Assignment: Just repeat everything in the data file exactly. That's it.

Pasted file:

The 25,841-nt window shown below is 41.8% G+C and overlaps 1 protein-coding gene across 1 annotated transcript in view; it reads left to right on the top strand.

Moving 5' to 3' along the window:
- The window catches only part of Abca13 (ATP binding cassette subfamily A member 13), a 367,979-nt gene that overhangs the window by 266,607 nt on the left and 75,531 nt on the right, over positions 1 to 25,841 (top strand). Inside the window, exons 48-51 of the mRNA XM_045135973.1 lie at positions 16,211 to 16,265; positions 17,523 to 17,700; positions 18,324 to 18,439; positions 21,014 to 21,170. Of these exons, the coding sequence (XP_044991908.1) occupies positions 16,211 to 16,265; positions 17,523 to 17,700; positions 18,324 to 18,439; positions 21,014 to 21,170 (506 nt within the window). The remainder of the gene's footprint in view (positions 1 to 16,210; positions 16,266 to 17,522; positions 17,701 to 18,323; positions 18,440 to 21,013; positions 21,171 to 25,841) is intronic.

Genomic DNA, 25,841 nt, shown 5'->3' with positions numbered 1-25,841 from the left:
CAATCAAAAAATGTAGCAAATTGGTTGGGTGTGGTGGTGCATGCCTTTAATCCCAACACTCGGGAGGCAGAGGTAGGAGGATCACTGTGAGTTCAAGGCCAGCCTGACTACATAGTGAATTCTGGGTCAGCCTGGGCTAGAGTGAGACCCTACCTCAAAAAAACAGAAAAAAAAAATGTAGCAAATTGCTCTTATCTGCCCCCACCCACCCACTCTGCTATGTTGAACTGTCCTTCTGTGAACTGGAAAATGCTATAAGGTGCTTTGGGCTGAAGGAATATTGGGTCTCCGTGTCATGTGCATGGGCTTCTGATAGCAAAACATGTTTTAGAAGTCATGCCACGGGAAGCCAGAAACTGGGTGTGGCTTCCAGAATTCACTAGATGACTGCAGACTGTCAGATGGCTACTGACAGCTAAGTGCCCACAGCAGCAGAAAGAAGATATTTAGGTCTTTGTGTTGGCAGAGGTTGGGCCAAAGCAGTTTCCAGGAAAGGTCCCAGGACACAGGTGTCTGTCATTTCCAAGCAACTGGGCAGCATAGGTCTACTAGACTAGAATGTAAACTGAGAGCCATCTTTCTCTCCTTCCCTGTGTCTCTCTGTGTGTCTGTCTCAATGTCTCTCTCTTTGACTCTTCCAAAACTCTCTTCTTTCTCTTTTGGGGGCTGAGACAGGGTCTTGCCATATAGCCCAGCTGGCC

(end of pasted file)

The 25,841-nt window shown below is 41.8% G+C and overlaps 1 protein-coding gene across 1 annotated transcript in view; it reads left to right on the top strand.

Moving 5' to 3' along the window:
- The window catches only part of Abca13 (ATP binding cassette subfamily A member 13), a 367,979-nt gene that overhangs the window by 266,607 nt on the left and 75,531 nt on the right, over positions 1 to 25,841 (top strand). Inside the window, exons 48-51 of the mRNA XM_045135973.1 lie at positions 16,211 to 16,265; positions 17,523 to 17,700; positions 18,324 to 18,439; positions 21,014 to 21,170. Of these exons, the coding sequence (XP_044991908.1) occupies positions 16,211 to 16,265; positions 17,523 to 17,700; positions 18,324 to 18,439; positions 21,014 to 21,170 (506 nt within the window). The remainder of the gene's footprint in view (positions 1 to 16,210; positions 16,266 to 17,522; positions 17,701 to 18,323; positions 18,440 to 21,013; positions 21,171 to 25,841) is intronic.

Genomic DNA, 25,841 nt, shown 5'->3' with positions numbered 1-25,841 from the left:
CAATCAAAAAATGTAGCAAATTGGTTGGGTGTGGTGGTGCATGCCTTTAATCCCAACACTCGGGAGGCAGAGGTAGGAGGATCACTGTGAGTTCAAGGCCAGCCTGACTACATAGTGAATTCTGGGTCAGCCTGGGCTAGAGTGAGACCCTACCTCAAAAAAACAGAAAAAAAAAATGTAGCAAATTGCTCTTATCTGCCCCCACCCACCCACTCTGCTATGTTGAACTGTCCTTCTGTGAACTGGAAAATGCTATAAGGTGCTTTGGGCTGAAGGAATATTGGGTCTCCGTGTCATGTGCATGGGCTTCTGATAGCAAAACATGTTTTAGAAGTCATGCCACGGGAAGCCAGAAACTGGGTGTGGCTTCCAGAATTCACTAGATGACTGCAGACTGTCAGATGGCTACTGACAGCTAAGTGCCCACAGCAGCAGAAAGAAGATATTTAGGTCTTTGTGTTGGCAGAGGTTGGGCCAAAGCAGTTTCCAGGAAAGGTCCCAGGACACAGGTGTCTGTCATTTCCAAGCAACTGGGCAGCATAGGTCTACTAGACTAGAATGTAAACTGAGAGCCATCTTTCTCTCCTTCCCTGTGTCTCTCTGTGTGTCTGTCTCAATGTCTCTCTCTTTGACTCTTCCAAAACTCTCTTCTTTCTCTTTTGGGGGCTGAGACAGGGTCTTGCCATATAGCCCAGCTGGCC